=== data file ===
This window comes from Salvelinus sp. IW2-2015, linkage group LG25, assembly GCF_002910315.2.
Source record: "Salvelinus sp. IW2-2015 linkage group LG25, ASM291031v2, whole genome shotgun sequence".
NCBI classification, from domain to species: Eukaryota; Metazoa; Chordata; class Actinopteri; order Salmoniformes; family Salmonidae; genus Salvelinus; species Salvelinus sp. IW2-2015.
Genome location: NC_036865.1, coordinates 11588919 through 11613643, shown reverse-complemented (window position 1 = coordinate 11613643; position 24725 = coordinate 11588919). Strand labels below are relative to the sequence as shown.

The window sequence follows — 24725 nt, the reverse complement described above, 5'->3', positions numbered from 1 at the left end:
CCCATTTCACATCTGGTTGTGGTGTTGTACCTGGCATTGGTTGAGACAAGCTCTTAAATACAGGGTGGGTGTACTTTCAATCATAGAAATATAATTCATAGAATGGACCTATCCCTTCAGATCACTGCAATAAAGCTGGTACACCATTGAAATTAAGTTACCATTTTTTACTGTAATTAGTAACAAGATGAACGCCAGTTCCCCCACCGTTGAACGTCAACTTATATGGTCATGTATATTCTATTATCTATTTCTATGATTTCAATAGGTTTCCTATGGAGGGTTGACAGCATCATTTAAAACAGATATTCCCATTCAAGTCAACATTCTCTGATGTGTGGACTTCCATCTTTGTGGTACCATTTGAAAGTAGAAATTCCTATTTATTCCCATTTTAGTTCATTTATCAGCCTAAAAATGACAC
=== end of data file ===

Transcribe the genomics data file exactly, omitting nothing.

This window comes from Salvelinus sp. IW2-2015, linkage group LG25, assembly GCF_002910315.2.
Source record: "Salvelinus sp. IW2-2015 linkage group LG25, ASM291031v2, whole genome shotgun sequence".
NCBI classification, from domain to species: Eukaryota; Metazoa; Chordata; class Actinopteri; order Salmoniformes; family Salmonidae; genus Salvelinus; species Salvelinus sp. IW2-2015.
Genome location: NC_036865.1, coordinates 11588919 through 11613643, shown reverse-complemented (window position 1 = coordinate 11613643; position 24725 = coordinate 11588919). Strand labels below are relative to the sequence as shown.

The window sequence follows — 24725 nt, the reverse complement described above, 5'->3', positions numbered from 1 at the left end:
CCCATTTCACATCTGGTTGTGGTGTTGTACCTGGCATTGGTTGAGACAAGCTCTTAAATACAGGGTGGGTGTACTTTCAATCATAGAAATATAATTCATAGAATGGACCTATCCCTTCAGATCACTGCAATAAAGCTGGTACACCATTGAAATTAAGTTACCATTTTTTACTGTAATTAGTAACAAGATGAACGCCAGTTCCCCCACCGTTGAACGTCAACTTATATGGTCATGTATATTCTATTATCTATTTCTATGATTTCAATAGGTTTCCTATGGAGGGTTGACAGCATCATTTAAAACAGATATTCCCATTCAAGTCAACATTCTCTGATGTGTGGACTTCCATCTTTGTGGTACCATTTGAAAGTAGAAATTCCTATTTATTCCCATTTTAGTTCATTTATCAGCCTAAAAATGACAC